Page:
A new method for measuring income inequality reveals that, from 1975 to 2018, the only group for which actual income gains exceeded U.S. GDP growth was the group near the 99th percentile of income distribution.
Depending on definition, the American middle class has been either receiving less income or shrinking in size since the '70s. The economic effects of the pandemic will likely generate further declines in the middle class and a disproportionate entry into the lower class.
Minimum wage increases can lead to reductions in employer-sponsored health insurance for some workers and their dependents. If policymakers want to raise the minimum wage, they should look beyond standard labor market outcomes and take into account other potential effects.
A synthetic control estimator is generalized to estimate parameters associated with multiple discrete or continuous explanatory variables, which are then applied to study the disemployment effects of the minimum wage.
This weekly recap focuses on how early mistakes led to America's failure in Afghanistan, the potential effects of critical race theory bans, an art installation that breaks down RAND data on income inequality, and more.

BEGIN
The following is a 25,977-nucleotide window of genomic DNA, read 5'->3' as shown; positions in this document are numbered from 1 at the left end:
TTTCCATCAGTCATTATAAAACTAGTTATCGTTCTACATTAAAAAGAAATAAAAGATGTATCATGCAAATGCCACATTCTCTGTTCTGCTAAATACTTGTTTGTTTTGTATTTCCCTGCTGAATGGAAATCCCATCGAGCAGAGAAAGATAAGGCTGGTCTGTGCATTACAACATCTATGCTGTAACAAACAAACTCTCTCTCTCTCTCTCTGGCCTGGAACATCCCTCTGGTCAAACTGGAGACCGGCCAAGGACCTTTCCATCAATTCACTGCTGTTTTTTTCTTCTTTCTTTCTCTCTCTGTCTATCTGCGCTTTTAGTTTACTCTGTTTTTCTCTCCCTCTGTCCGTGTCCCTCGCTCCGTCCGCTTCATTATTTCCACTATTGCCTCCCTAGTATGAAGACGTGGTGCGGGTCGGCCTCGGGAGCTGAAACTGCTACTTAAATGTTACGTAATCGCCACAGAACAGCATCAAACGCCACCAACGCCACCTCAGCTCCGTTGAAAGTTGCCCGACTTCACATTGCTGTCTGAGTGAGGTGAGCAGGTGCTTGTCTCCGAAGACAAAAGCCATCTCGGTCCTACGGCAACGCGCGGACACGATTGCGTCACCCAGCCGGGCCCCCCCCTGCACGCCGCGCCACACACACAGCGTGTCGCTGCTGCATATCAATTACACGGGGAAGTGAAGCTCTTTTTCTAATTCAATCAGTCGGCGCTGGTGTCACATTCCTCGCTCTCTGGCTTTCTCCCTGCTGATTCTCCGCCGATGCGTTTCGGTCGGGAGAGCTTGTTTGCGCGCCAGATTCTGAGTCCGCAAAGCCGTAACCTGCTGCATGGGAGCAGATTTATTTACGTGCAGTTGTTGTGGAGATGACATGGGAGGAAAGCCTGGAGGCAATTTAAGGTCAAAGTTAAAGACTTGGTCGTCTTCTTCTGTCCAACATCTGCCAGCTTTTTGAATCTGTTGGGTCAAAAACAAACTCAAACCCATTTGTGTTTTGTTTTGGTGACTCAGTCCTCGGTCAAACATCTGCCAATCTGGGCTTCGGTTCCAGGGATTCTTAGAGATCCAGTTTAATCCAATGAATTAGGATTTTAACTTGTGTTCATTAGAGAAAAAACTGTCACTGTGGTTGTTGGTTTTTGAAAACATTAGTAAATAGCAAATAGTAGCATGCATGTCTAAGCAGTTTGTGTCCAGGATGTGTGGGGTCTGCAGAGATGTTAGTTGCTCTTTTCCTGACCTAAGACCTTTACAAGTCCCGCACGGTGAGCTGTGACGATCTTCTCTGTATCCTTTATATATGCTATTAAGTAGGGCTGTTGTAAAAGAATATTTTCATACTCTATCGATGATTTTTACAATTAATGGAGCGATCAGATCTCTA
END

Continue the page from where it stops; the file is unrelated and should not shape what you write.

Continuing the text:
Based on RAND data, a physical installation created by information designer Giorgia Lupi shows income inequality in the United States over the last four decades. The sculpture also evokes the deeper societal ideas and meanings behind these numbers.
In this report, the authors examine labor demand and supply for seven U.S. Department of Defense cyber work roles to help determine whether pay adjustments are necessary to support the recruitment and retention of critical personnel.
The NCAA has long restricted what student athletes could receive in education-related benefits. But a recent Supreme Court ruling may be a step toward allowing athletes to access the income that their labor produces.
Income share agreements provide access to postsecondary education for students who could not otherwise pay for school. Borrowers pay back a share of their salary when they get a well-paying job. But since ISAs are not regulated or standardized, they pose unique risks and have the potential for discrimination.
The authors examine U.S. Air Force civilian compensation for hard-to-fill and mission critical occupations, comparing it with other federal agencies and the private sector and providing recommendations for recruiting and retaining civilian talent.
The authors compare salary, benefits, and employment for federal and private-sector workers in science, technology, engineering, and mathematics (STEM). They analyze data, present findings on STEM and non-STEM workers, and make recommendations.